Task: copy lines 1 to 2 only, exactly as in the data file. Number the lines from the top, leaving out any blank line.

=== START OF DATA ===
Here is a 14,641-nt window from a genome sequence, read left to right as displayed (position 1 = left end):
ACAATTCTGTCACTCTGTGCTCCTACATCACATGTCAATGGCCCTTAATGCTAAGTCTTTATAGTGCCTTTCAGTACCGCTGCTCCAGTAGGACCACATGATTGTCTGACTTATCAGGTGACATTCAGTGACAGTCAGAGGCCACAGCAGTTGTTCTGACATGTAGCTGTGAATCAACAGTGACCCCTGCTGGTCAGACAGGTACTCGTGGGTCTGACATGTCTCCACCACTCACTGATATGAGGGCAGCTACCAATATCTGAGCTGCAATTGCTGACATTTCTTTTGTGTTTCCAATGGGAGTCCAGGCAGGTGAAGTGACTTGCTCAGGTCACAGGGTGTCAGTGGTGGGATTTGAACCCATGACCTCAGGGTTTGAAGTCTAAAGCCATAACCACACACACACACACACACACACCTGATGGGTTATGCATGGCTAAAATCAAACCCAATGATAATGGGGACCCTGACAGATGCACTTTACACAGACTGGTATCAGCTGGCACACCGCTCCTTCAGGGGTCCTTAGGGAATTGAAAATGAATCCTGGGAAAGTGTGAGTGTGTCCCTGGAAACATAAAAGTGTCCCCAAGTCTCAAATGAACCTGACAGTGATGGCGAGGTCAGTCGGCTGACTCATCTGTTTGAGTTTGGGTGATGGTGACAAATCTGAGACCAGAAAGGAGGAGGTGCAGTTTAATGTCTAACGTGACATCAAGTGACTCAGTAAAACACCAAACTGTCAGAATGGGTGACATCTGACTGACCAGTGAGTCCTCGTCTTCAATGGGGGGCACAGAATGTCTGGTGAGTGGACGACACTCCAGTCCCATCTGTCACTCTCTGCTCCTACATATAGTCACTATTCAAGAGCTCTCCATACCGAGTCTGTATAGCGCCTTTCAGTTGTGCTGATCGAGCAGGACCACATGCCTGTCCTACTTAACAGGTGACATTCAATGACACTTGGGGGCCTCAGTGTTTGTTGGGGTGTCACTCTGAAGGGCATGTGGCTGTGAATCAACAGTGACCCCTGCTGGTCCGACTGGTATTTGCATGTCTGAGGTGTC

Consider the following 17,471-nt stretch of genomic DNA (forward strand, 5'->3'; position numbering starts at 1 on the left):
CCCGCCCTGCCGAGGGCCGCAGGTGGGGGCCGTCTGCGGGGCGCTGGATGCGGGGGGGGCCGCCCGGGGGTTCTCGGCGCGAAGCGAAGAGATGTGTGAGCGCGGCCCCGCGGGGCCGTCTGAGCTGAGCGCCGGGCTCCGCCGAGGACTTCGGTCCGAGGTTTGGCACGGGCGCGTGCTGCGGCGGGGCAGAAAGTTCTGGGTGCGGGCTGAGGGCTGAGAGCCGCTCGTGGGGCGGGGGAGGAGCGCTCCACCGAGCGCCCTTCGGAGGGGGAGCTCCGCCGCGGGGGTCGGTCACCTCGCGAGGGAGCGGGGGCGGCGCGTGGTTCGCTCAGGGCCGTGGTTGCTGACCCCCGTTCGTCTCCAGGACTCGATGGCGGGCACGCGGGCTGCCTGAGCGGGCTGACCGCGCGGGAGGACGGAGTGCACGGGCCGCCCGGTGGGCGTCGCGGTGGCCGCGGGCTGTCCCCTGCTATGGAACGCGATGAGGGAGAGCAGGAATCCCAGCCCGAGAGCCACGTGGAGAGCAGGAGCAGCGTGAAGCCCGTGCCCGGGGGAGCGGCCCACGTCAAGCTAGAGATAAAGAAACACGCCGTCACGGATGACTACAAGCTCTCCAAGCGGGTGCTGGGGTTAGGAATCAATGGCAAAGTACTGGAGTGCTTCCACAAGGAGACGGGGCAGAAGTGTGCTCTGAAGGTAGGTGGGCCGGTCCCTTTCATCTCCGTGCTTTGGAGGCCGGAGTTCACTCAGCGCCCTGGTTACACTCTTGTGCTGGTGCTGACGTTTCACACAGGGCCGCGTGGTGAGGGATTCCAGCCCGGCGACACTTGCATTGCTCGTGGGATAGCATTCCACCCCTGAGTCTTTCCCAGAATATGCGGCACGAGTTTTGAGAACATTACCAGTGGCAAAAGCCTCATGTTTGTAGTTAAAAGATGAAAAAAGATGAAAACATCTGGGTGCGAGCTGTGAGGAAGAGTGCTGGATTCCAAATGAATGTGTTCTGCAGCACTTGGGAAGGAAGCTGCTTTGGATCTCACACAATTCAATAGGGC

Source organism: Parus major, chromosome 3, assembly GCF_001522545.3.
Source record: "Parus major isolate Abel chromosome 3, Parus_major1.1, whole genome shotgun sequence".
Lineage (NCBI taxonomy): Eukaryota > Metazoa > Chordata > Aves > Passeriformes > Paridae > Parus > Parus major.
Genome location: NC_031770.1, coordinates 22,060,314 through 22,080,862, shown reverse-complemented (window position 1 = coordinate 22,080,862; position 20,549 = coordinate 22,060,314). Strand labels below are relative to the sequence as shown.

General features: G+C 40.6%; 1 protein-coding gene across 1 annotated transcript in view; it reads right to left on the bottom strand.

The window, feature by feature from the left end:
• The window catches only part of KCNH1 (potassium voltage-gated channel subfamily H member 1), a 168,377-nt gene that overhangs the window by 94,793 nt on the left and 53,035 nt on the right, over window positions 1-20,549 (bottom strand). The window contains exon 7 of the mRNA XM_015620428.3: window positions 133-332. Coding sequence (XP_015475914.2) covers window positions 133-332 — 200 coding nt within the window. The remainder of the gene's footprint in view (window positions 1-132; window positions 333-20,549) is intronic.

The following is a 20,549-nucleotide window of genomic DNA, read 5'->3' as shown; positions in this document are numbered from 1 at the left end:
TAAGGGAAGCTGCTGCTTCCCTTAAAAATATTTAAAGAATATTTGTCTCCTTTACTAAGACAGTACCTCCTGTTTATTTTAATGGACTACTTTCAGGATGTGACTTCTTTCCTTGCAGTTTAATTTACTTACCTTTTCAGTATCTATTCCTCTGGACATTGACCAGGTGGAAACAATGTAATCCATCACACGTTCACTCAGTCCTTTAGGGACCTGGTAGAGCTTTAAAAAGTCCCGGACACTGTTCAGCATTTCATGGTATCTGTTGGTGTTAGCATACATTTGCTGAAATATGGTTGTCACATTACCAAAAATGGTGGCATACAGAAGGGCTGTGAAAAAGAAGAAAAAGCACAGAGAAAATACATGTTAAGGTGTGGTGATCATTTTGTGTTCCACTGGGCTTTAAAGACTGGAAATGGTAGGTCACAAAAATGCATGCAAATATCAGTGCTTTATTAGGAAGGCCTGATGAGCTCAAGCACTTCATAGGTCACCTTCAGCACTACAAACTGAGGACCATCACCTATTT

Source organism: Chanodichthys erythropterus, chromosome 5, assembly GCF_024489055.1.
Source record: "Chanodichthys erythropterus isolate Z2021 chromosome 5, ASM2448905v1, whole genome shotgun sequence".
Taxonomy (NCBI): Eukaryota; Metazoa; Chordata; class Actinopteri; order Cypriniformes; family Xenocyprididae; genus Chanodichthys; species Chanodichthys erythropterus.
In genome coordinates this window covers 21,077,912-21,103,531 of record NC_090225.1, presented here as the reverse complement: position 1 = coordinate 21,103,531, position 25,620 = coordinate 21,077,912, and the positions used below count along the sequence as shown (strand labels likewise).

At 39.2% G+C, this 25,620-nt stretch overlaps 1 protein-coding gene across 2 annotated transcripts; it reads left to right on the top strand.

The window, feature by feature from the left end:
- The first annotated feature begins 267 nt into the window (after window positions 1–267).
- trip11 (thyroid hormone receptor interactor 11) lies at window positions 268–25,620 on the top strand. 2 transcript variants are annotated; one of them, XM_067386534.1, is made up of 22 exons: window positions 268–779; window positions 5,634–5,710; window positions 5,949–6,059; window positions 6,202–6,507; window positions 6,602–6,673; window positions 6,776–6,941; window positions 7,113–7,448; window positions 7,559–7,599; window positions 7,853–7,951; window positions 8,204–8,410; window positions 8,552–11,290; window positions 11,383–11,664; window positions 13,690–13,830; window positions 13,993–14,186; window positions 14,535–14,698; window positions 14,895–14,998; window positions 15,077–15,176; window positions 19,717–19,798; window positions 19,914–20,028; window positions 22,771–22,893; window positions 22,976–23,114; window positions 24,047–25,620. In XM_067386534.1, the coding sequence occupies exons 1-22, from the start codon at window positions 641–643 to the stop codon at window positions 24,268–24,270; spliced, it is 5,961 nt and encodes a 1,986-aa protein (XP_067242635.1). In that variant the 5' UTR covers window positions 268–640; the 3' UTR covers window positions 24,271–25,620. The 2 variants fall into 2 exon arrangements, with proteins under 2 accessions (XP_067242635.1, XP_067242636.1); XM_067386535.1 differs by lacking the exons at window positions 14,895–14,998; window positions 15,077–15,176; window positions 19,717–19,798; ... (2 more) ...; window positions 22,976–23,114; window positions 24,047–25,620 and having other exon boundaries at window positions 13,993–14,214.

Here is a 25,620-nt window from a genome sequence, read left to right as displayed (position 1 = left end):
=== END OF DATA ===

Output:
Here is a 14,641-nt window from a genome sequence, read left to right as displayed (position 1 = left end):
ACAATTCTGTCACTCTGTGCTCCTACATCACATGTCAATGGCCCTTAATGCTAAGTCTTTATAGTGCCTTTCAGTACCGCTGCTCCAGTAGGACCACATGATTGTCTGACTTATCAGGTGACATTCAGTGACAGTCAGAGGCCACAGCAGTTGTTCTGACATGTAGCTGTGAATCAACAGTGACCCCTGCTGGTCAGACAGGTACTCGTGGGTCTGACATGTCTCCACCACTCACTGATATGAGGGCAGCTACCAATATCTGAGCTGCAATTGCTGACATTTCTTTTGTGTTTCCAATGGGAGTCCAGGCAGGTGAAGTGACTTGCTCAGGTCACAGGGTGTCAGTGGTGGGATTTGAACCCATGACCTCAGGGTTTGAAGTCTAAAGCCATAACCACACACACACACACACACACACCTGATGGGTTATGCATGGCTAAAATCAAACCCAATGATAATGGGGACCCTGACAGATGCACTTTACACAGACTGGTATCAGCTGGCACACCGCTCCTTCAGGGGTCCTTAGGGAATTGAAAATGAATCCTGGGAAAGTGTGAGTGTGTCCCTGGAAACATAAAAGTGTCCCCAAGTCTCAAATGAACCTGACAGTGATGGCGAGGTCAGTCGGCTGACTCATCTGTTTGAGTTTGGGTGATGGTGACAAATCTGAGACCAGAAAGGAGGAGGTGCAGTTTAATGTCTAACGTGACATCAAGTGACTCAGTAAAACACCAAACTGTCAGAATGGGTGACATCTGACTGACCAGTGAGTCCTCGTCTTCAATGGGGGGCACAGAATGTCTGGTGAGTGGACGACACTCCAGTCCCATCTGTCACTCTCTGCTCCTACATATAGTCACTATTCAAGAGCTCTCCATACCGAGTCTGTATAGCGCCTTTCAGTTGTGCTGATCGAGCAGGACCACATGCCTGTCCTACTTAACAGGTGACATTCAATGACACTTGGGGGCCTCAGTGTTTGTTGGGGTGTCACTCTGAAGGGCATGTGGCTGTGAATCAACAGTGACCCCTGCTGGTCCGACTGGTATTTGCATGTCTGAGGTGTC